NRC supports vulnerable displacement and conflict-affected communities to establish legal identity, including obtaining legal civil documentation (LCD), and claim their housing, land and property (HLP) and employment (ELP) rights, as well as access essential services (AES). This is done through awareness raising on legal protection needs by providing information at the community level. Through mobile group information sessions (GIS), NRC raises awareness on LCD, HLP, ELP, and AES rights, procedural requirements and how to exercise them. NRC is also providing GIS to refugees and asylum seekers on relevant topics including residency, work rights, tenancy and civil documentation that provide specific information on available legal avenues.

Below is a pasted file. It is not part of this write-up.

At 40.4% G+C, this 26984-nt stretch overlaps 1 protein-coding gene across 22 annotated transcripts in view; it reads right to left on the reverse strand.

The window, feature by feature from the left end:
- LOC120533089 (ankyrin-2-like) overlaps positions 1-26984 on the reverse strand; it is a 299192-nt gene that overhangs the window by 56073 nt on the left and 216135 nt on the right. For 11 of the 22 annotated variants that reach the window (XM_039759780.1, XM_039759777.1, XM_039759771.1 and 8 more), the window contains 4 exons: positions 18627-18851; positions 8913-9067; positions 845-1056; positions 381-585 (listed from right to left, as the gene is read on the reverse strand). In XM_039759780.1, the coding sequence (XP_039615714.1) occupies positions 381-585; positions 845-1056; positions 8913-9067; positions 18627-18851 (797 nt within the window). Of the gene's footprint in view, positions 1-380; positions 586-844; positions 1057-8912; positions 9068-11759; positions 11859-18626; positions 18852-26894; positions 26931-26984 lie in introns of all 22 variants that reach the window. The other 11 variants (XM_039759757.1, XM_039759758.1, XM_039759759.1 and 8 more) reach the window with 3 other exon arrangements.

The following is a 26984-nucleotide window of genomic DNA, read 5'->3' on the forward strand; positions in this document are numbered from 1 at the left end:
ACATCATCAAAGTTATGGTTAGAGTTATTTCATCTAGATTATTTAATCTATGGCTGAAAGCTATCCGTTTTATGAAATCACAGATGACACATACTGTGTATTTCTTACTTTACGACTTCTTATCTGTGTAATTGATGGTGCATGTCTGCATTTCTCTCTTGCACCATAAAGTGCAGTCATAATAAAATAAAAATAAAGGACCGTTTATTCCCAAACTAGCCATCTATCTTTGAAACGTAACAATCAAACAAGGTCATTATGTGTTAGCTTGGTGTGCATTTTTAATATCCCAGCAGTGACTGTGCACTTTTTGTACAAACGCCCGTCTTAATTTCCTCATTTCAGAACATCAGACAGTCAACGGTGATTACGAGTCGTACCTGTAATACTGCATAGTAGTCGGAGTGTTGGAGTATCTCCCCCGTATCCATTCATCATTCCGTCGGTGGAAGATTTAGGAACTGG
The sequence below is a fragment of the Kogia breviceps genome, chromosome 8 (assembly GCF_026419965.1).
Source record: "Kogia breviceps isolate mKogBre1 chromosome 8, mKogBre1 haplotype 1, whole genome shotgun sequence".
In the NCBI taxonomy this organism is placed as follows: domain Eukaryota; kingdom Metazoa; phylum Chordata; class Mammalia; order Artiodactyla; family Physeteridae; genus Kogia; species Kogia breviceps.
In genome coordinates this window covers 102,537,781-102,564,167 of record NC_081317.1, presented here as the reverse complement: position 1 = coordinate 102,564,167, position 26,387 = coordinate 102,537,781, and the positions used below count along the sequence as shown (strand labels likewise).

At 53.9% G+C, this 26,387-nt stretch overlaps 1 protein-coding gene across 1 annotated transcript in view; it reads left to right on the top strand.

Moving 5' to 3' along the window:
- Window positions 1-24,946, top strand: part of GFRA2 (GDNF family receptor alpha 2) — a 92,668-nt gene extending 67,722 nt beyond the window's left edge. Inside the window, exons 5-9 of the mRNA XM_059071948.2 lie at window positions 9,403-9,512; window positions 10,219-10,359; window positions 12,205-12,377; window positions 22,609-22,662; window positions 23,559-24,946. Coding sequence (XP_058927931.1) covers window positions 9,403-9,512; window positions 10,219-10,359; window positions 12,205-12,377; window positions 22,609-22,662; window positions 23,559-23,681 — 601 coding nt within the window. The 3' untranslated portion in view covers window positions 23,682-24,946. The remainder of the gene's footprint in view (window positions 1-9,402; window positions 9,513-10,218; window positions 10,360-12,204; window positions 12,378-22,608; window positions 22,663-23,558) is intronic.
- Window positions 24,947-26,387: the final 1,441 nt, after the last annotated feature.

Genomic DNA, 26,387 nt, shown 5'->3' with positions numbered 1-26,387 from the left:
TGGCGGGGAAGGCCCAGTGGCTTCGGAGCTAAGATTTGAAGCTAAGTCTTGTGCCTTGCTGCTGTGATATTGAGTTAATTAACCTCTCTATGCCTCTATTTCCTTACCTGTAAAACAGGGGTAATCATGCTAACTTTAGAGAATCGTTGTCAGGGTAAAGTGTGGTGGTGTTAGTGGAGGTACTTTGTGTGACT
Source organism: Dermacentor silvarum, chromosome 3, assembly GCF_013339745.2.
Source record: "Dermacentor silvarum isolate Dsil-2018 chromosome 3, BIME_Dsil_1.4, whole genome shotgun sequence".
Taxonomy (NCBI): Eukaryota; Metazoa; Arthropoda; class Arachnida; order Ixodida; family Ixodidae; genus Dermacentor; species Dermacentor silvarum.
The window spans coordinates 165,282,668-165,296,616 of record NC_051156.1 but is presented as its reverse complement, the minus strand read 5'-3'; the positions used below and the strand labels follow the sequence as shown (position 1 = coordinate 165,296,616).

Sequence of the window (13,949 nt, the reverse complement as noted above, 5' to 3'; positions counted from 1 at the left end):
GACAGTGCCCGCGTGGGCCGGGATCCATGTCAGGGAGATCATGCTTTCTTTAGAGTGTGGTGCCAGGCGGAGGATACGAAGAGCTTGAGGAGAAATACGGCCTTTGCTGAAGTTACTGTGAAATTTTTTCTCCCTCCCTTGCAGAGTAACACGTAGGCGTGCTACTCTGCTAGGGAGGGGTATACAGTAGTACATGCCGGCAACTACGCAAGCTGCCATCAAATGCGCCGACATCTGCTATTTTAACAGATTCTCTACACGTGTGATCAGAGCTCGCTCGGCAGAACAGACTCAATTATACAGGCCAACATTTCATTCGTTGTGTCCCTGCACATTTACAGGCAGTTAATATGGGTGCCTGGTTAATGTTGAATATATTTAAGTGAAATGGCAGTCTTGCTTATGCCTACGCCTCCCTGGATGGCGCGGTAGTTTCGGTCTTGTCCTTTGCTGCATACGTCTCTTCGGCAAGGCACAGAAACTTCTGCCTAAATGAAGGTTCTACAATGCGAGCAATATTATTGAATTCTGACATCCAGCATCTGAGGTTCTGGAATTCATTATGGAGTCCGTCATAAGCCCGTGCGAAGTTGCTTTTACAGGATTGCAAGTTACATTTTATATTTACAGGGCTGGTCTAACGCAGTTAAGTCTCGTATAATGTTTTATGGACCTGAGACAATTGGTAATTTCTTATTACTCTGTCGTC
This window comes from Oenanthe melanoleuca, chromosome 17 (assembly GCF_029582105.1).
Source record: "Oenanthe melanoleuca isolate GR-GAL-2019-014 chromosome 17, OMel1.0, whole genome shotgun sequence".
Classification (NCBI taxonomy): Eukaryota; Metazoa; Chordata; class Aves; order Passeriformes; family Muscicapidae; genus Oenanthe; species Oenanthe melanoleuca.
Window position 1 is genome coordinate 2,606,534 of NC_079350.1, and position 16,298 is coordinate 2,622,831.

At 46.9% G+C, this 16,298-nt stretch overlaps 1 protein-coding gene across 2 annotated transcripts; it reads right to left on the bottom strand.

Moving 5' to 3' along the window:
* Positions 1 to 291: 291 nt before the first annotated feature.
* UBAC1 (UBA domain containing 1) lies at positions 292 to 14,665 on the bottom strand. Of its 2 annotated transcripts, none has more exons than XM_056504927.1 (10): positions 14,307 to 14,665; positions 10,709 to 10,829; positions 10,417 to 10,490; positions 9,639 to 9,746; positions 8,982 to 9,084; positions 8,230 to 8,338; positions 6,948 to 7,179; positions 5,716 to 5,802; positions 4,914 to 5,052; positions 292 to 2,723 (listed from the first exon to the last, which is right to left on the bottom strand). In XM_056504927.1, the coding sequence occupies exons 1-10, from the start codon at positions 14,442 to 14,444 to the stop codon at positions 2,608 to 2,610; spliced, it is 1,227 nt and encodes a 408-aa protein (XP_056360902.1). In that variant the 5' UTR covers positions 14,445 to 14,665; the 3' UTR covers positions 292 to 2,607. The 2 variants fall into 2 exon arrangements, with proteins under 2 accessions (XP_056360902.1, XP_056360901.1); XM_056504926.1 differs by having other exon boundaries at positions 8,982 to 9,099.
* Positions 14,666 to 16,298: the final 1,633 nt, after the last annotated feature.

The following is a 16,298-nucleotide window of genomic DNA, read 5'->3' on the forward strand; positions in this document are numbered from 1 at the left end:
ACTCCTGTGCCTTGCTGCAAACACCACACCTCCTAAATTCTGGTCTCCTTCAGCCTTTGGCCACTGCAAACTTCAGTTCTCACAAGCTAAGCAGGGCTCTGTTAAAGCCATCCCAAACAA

Furthermore, NRC provides populations of concern with direct legal counselling and legal assistance: representation before formal courts, administrative bodies, or through collaborative dispute resolution mechanisms. NRC also provides technical assistance and capacity building to duty-bearers, customary justice actors and displaced community leaders on property rights, protection against eviction, property restitution and compensation.
Over the next year, NRC will also provide HLP support to NRC shelter teams and the shelter sector at large by conducting HLP due diligence for shelter beneficiaries and training NRC shelter teams in HLP and security of tenure issues. This will help ensure that mitigation measures are in place for not doing harm, including reducing the risk of eviction and increasing beneficiary protection against exclusion from compensation schemes and further displacements linked to insecurity of tenure or lack of access to required legal documentation. Moreover, NRC is strengthening its approach to support access to employment laws and procedures. NRC is now the main focal point in Tripoli and Benghazi for IDP, host community, or returnee people in need of legal aid.
Shelter and settlements